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Slow Metabolisms Lead to Obesity, Gene Study

Update Date: Oct 25, 2013 10:47 AM EDT
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A possible genetic root cause of the insatiable appetite and metabolism has been discovered. Researchers say the latest findings will fight the ever-growing obesity rates in children.

More than two thousand people with severe early-onset obesity were sequenced. They found that patients harboring mutations in a particular gene, KSR2, had an increased appetite and a slower metabolism than people with a normal copy of the gene. 

The findings  also suggest that drugs developed to modulate the activity of the protein encoded by the KSR2 gene may carry the potential for treatment options for obesity as well as type–2 diabetes.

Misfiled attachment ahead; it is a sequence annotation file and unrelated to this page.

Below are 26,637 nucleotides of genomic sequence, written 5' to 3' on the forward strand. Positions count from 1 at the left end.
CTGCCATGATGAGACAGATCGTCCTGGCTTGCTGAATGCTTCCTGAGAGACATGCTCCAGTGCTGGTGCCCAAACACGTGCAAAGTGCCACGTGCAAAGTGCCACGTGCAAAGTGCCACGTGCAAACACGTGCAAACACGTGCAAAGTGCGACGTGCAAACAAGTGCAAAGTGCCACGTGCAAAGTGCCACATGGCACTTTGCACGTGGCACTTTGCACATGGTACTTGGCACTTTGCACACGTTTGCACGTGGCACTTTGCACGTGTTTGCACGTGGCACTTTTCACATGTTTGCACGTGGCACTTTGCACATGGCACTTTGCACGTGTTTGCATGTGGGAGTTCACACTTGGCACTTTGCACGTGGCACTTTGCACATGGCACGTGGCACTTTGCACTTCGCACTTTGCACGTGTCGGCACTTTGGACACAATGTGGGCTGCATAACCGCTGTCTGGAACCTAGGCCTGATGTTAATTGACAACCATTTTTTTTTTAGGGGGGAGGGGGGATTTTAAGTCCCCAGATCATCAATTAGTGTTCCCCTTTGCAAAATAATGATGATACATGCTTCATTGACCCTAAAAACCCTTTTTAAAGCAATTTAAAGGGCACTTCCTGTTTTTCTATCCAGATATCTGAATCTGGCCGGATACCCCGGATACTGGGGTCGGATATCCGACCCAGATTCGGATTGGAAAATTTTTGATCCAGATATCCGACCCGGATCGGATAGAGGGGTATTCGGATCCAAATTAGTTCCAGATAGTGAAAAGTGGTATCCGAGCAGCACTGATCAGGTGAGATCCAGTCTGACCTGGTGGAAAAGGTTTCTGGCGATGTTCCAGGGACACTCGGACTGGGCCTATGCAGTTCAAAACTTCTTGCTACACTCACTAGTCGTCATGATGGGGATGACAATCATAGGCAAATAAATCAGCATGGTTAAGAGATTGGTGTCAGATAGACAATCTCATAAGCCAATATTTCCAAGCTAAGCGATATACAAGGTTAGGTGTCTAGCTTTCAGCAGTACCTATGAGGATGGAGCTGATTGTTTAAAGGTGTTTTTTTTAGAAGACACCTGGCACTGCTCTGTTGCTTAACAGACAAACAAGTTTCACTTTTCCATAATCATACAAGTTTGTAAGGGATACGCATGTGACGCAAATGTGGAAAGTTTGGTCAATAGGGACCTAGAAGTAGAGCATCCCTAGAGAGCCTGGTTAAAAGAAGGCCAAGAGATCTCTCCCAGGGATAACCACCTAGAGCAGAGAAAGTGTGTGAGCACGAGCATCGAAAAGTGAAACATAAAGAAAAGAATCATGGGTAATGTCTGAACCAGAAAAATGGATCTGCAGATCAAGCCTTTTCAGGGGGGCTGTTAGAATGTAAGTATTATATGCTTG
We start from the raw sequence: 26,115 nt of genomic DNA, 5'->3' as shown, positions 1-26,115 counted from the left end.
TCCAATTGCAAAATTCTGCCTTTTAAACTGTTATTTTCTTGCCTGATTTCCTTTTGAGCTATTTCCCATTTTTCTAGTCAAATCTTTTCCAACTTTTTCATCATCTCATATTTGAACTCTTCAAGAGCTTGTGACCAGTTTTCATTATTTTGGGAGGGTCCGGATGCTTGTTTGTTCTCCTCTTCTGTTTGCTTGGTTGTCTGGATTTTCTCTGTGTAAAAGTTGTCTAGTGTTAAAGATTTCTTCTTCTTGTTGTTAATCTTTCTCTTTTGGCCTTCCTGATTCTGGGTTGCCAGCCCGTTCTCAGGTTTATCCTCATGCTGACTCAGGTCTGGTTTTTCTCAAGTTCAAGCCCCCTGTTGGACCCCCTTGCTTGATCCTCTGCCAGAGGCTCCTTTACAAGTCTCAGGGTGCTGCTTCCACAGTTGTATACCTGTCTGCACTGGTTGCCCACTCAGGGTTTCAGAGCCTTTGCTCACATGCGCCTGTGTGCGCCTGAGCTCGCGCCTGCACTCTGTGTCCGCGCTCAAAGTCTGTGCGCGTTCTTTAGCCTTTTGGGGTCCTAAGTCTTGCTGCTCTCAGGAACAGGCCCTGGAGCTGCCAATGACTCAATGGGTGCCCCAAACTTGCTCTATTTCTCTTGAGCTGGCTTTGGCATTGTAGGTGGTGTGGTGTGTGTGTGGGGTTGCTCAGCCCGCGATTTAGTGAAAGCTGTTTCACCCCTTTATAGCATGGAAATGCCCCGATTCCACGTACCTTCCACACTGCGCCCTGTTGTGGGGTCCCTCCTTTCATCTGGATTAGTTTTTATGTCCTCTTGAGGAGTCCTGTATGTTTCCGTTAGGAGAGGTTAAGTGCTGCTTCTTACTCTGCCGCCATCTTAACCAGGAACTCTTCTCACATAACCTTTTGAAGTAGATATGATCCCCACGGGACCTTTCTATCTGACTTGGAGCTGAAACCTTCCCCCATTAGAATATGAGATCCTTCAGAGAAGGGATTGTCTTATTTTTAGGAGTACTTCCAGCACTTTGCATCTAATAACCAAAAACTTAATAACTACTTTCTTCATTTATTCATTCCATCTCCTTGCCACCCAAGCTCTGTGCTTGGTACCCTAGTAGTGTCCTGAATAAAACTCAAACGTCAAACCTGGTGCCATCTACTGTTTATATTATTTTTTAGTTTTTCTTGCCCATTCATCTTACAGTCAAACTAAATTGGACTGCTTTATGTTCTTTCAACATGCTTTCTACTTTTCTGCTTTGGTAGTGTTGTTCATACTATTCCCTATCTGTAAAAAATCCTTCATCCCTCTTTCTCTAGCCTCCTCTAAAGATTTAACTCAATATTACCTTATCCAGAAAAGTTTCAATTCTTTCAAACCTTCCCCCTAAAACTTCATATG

“Changes in diet and levels of physical activity underlie the recent increase in obesity; however, some people gain weight more easily than others” says study author Sadaf Farooqi of the University of Cambridge in a press release. “This variation between people is largely influenced by genetic factors. The discovery of a new obesity gene, KSR2, demonstrates that genes can contribute to obesity by reducing metabolic rate—how well the body burns calories.”

In the research it was also found that the gene KSR2 provided clues to how early-onset obesity can develop in some of the people. Previously the deletion of KSR2 was shown to cause obesity in the mice. This underlined the role of KSR2 in controlling the energy and balance metabolism.

“This work adds to a growing body of evidence that genes play a major role in influencing a person’s weight and may be useful for developing new ways to treat people who are heavy and develop diabetes” added Farooqi in the press release.

The study was published in the journal of Cell.

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